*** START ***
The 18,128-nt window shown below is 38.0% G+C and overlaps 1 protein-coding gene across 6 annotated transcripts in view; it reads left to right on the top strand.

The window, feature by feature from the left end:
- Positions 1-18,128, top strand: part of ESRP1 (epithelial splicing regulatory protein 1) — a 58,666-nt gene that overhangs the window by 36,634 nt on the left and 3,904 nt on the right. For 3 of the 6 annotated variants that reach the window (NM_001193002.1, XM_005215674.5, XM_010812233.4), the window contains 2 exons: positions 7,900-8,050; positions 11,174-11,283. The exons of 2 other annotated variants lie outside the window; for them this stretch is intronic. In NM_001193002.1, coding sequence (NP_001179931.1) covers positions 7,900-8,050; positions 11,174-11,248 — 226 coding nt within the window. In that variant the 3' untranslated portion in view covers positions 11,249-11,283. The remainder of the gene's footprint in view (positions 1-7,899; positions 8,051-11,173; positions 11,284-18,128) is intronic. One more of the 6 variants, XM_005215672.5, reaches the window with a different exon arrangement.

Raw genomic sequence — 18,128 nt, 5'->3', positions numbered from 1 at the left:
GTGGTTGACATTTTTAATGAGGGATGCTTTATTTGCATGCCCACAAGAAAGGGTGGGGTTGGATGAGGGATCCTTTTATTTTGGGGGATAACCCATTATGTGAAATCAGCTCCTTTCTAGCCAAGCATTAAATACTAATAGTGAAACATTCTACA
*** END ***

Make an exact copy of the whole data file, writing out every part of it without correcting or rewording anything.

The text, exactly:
The 18,128-nt window shown below is 38.0% G+C and overlaps 1 protein-coding gene across 6 annotated transcripts in view; it reads left to right on the top strand.

The window, feature by feature from the left end:
- Positions 1-18,128, top strand: part of ESRP1 (epithelial splicing regulatory protein 1) — a 58,666-nt gene that overhangs the window by 36,634 nt on the left and 3,904 nt on the right. For 3 of the 6 annotated variants that reach the window (NM_001193002.1, XM_005215674.5, XM_010812233.4), the window contains 2 exons: positions 7,900-8,050; positions 11,174-11,283. The exons of 2 other annotated variants lie outside the window; for them this stretch is intronic. In NM_001193002.1, coding sequence (NP_001179931.1) covers positions 7,900-8,050; positions 11,174-11,248 — 226 coding nt within the window. In that variant the 3' untranslated portion in view covers positions 11,249-11,283. The remainder of the gene's footprint in view (positions 1-7,899; positions 8,051-11,173; positions 11,284-18,128) is intronic. One more of the 6 variants, XM_005215672.5, reaches the window with a different exon arrangement.

Raw genomic sequence — 18,128 nt, 5'->3', positions numbered from 1 at the left:
GTGGTTGACATTTTTAATGAGGGATGCTTTATTTGCATGCCCACAAGAAAGGGTGGGGTTGGATGAGGGATCCTTTTATTTTGGGGGATAACCCATTATGTGAAATCAGCTCCTTTCTAGCCAAGCATTAAATACTAATAGTGAAACATTCTACA